2014-02-07T08:26:01.321Z Loading config file
2014-02-07T08:26:02.193Z Ready for incoming calls
2014-02-07T08:29:52.832Z GET request at /homepage

The above example shows a fictional event log from a server, using Instants for representing when an event occurred. Note that this event log uses millisecond precision, while the previous examples only used second precision. Depending on your application, it's important to decide the amount of significant numbers you need. Are seconds enough? Milliseconds? Nanoseconds? This is also useful to consider when programming. A .NET server might send DateTimes with nanosecond precision, but if your JavaScript client can only store millisecond precision DateTimes, then it might be sending back a (slightly) different time!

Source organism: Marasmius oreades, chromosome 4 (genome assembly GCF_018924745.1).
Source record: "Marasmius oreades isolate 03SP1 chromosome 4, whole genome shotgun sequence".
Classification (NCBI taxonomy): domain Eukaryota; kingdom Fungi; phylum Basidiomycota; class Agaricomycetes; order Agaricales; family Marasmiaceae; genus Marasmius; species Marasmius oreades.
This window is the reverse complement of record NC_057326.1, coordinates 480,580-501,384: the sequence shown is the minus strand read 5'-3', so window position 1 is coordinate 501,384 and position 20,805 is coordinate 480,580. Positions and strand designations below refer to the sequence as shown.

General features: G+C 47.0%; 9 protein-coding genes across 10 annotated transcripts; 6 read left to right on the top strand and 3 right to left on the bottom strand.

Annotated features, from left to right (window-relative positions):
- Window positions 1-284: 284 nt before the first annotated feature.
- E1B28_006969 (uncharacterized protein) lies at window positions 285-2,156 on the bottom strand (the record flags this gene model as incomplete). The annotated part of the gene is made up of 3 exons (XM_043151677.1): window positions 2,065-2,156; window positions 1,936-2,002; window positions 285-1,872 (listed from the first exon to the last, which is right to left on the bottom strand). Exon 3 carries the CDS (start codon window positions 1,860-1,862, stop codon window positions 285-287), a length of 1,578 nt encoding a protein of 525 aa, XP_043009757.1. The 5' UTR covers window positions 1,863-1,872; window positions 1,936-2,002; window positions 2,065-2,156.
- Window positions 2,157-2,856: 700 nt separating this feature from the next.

OffsetDateTime: Two pieces of information


This representation contains two separate pieces of information. A local date and time (2014-02-07T20:14:00) and an offset from UTC (+04:00). When combining both these pieces of information, we can convert back to an Instant. For a lot of (human) applications, we can just use the local date and time, though.

For example, we can say:

The Opening Ceremony in Sochi starts Thursday February 7th 2014 at 20:14

For everyone in Sochi, this is enough information. When I receive an invite for my niece’s 1st birthday party stating “Saturday August 10th, starting at 10:00”, I know when to show up. When my plane lands at 4:12 local time in Rome, I know it’s dark outside. My birthday is October 4th 1985, I know when to celebrate it.

Humans constantly deal with local dates and times. This is because humans mostly live in one place and most people they deal with live in the same timezone and share the local date and time. For human applications, converting from a LocalDateTime to an Instant is the exception, not the rule. It’s only needed when dealing with other UTC offsets. For example when making an international phone call, or when sorting photos from a vacation trip.